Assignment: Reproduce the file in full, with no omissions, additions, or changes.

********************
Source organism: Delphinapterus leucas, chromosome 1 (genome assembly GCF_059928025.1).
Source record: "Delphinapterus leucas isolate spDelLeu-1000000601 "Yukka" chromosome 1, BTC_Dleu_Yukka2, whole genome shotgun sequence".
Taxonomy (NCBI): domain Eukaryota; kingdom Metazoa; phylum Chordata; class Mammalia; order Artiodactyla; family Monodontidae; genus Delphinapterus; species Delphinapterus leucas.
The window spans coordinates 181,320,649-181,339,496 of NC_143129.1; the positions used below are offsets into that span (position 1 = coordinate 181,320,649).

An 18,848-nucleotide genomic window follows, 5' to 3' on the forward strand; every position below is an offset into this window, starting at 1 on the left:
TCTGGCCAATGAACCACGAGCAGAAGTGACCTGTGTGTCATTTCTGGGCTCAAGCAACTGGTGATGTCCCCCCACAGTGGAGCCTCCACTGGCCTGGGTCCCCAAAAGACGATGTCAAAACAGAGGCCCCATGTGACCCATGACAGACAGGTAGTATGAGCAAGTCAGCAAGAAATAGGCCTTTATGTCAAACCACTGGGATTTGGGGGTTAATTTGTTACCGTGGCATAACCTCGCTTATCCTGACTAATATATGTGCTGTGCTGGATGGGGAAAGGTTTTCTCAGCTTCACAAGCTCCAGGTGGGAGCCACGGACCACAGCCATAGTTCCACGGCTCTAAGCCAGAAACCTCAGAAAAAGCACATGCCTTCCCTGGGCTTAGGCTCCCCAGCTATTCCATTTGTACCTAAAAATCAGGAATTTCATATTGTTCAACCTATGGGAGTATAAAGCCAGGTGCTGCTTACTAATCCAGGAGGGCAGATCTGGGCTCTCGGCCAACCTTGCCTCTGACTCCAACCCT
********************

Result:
Source organism: Delphinapterus leucas, chromosome 1 (genome assembly GCF_059928025.1).
Source record: "Delphinapterus leucas isolate spDelLeu-1000000601 "Yukka" chromosome 1, BTC_Dleu_Yukka2, whole genome shotgun sequence".
Taxonomy (NCBI): domain Eukaryota; kingdom Metazoa; phylum Chordata; class Mammalia; order Artiodactyla; family Monodontidae; genus Delphinapterus; species Delphinapterus leucas.
The window spans coordinates 181,320,649-181,339,496 of NC_143129.1; the positions used below are offsets into that span (position 1 = coordinate 181,320,649).

An 18,848-nucleotide genomic window follows, 5' to 3' on the forward strand; every position below is an offset into this window, starting at 1 on the left:
TCTGGCCAATGAACCACGAGCAGAAGTGACCTGTGTGTCATTTCTGGGCTCAAGCAACTGGTGATGTCCCCCCACAGTGGAGCCTCCACTGGCCTGGGTCCCCAAAAGACGATGTCAAAACAGAGGCCCCATGTGACCCATGACAGACAGGTAGTATGAGCAAGTCAGCAAGAAATAGGCCTTTATGTCAAACCACTGGGATTTGGGGGTTAATTTGTTACCGTGGCATAACCTCGCTTATCCTGACTAATATATGTGCTGTGCTGGATGGGGAAAGGTTTTCTCAGCTTCACAAGCTCCAGGTGGGAGCCACGGACCACAGCCATAGTTCCACGGCTCTAAGCCAGAAACCTCAGAAAAAGCACATGCCTTCCCTGGGCTTAGGCTCCCCAGCTATTCCATTTGTACCTAAAAATCAGGAATTTCATATTGTTCAACCTATGGGAGTATAAAGCCAGGTGCTGCTTACTAATCCAGGAGGGCAGATCTGGGCTCTCGGCCAACCTTGCCTCTGACTCCAACCCT